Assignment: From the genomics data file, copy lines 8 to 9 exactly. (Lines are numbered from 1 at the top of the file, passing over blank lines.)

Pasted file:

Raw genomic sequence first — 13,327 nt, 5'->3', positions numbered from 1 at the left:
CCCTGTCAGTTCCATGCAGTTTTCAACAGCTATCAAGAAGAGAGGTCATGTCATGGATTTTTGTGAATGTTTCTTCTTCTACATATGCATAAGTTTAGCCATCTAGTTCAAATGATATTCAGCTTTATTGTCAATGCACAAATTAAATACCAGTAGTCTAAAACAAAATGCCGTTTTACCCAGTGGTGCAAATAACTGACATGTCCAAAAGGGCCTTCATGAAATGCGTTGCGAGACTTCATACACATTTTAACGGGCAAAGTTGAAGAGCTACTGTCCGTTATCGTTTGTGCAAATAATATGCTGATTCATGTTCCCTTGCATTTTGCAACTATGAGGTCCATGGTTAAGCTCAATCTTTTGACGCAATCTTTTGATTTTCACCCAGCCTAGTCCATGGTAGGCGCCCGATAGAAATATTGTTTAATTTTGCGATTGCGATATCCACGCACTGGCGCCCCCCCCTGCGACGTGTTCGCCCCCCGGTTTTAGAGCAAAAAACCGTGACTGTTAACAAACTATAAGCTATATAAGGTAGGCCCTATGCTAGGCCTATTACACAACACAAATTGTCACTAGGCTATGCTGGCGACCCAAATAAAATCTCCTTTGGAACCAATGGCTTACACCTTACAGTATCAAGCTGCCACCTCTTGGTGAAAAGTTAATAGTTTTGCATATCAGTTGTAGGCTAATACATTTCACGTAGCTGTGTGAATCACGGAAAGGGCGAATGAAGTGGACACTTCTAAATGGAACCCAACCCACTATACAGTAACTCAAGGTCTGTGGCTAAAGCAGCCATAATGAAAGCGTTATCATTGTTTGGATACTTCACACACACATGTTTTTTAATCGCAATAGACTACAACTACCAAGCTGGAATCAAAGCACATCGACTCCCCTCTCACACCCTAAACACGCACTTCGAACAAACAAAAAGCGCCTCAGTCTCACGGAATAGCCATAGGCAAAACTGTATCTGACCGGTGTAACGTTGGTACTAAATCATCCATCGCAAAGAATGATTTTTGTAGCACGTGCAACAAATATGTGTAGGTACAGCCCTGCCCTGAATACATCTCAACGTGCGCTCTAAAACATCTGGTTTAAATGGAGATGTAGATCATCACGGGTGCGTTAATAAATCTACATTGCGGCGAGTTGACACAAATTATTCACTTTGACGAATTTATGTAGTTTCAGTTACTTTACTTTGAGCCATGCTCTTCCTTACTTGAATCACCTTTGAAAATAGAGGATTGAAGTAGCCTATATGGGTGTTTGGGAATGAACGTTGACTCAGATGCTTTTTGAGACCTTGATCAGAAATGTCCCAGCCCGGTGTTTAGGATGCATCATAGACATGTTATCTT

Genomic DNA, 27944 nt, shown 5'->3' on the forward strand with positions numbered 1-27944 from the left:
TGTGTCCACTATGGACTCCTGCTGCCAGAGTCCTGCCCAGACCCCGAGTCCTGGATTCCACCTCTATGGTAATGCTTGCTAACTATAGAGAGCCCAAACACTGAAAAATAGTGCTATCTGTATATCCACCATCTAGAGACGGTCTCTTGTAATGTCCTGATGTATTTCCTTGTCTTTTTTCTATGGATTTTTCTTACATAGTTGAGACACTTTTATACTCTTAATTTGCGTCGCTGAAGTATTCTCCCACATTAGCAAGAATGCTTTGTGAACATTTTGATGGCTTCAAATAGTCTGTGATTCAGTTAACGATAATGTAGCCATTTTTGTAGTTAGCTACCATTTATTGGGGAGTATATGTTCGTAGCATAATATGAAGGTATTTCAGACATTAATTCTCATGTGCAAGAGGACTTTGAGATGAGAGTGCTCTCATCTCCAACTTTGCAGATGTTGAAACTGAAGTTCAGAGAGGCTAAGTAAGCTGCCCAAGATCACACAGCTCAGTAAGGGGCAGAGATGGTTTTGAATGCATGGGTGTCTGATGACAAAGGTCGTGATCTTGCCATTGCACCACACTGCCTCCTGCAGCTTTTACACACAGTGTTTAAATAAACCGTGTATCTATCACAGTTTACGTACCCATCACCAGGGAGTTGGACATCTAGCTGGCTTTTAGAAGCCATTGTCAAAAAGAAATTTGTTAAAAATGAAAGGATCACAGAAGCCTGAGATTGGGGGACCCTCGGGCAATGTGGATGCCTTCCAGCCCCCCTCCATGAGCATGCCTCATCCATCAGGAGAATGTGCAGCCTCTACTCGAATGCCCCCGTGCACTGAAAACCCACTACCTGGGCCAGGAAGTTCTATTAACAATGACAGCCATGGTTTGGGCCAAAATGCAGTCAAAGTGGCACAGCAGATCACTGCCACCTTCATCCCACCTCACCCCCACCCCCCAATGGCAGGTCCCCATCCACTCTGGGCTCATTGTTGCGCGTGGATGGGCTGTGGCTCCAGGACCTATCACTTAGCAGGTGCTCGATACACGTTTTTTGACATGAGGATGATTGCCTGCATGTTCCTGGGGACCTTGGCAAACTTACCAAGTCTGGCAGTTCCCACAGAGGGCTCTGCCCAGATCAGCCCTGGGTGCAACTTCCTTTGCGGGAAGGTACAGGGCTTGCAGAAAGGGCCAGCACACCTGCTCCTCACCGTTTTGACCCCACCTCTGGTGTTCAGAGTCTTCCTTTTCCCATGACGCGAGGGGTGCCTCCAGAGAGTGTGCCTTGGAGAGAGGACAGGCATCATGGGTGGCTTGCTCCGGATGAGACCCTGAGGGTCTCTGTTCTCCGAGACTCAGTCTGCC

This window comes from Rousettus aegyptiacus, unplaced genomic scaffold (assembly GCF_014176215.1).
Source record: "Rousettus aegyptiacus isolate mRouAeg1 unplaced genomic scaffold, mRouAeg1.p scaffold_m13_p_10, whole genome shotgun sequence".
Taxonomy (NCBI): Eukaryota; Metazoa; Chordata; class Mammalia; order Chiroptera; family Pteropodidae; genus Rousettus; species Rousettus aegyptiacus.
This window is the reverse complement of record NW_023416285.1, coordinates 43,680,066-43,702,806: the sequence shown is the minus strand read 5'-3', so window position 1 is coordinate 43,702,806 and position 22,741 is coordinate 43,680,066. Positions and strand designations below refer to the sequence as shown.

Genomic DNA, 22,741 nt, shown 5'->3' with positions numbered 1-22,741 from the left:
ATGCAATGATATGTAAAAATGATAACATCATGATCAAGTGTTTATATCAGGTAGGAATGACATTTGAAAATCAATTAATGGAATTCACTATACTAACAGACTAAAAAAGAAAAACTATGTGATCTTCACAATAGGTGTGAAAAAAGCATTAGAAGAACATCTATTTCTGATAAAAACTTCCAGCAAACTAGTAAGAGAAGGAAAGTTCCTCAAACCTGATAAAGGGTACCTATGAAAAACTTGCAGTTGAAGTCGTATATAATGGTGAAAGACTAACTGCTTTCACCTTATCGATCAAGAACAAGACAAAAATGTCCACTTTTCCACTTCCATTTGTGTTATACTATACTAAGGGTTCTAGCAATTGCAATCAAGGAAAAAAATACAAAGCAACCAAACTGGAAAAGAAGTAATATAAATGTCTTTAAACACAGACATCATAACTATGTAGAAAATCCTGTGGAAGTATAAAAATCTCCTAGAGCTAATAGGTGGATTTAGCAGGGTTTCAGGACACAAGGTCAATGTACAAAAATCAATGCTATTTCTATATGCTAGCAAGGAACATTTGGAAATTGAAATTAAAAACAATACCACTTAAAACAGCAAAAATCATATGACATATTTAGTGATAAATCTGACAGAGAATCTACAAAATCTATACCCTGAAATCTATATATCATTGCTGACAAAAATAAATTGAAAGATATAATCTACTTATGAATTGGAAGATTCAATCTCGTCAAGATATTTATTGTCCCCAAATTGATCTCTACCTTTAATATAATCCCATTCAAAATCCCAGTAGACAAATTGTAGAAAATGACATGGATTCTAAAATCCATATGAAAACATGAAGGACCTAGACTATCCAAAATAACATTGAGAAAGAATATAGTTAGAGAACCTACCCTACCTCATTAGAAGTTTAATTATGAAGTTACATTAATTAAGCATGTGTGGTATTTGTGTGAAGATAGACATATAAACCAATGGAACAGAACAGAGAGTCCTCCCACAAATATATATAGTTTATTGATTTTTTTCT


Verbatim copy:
This window is the reverse complement of record NW_023416285.1, coordinates 43,680,066-43,702,806: the sequence shown is the minus strand read 5'-3', so window position 1 is coordinate 43,702,806 and position 22,741 is coordinate 43,680,066. Positions and strand designations below refer to the sequence as shown.

Genomic DNA, 22,741 nt, shown 5'->3' with positions numbered 1-22,741 from the left: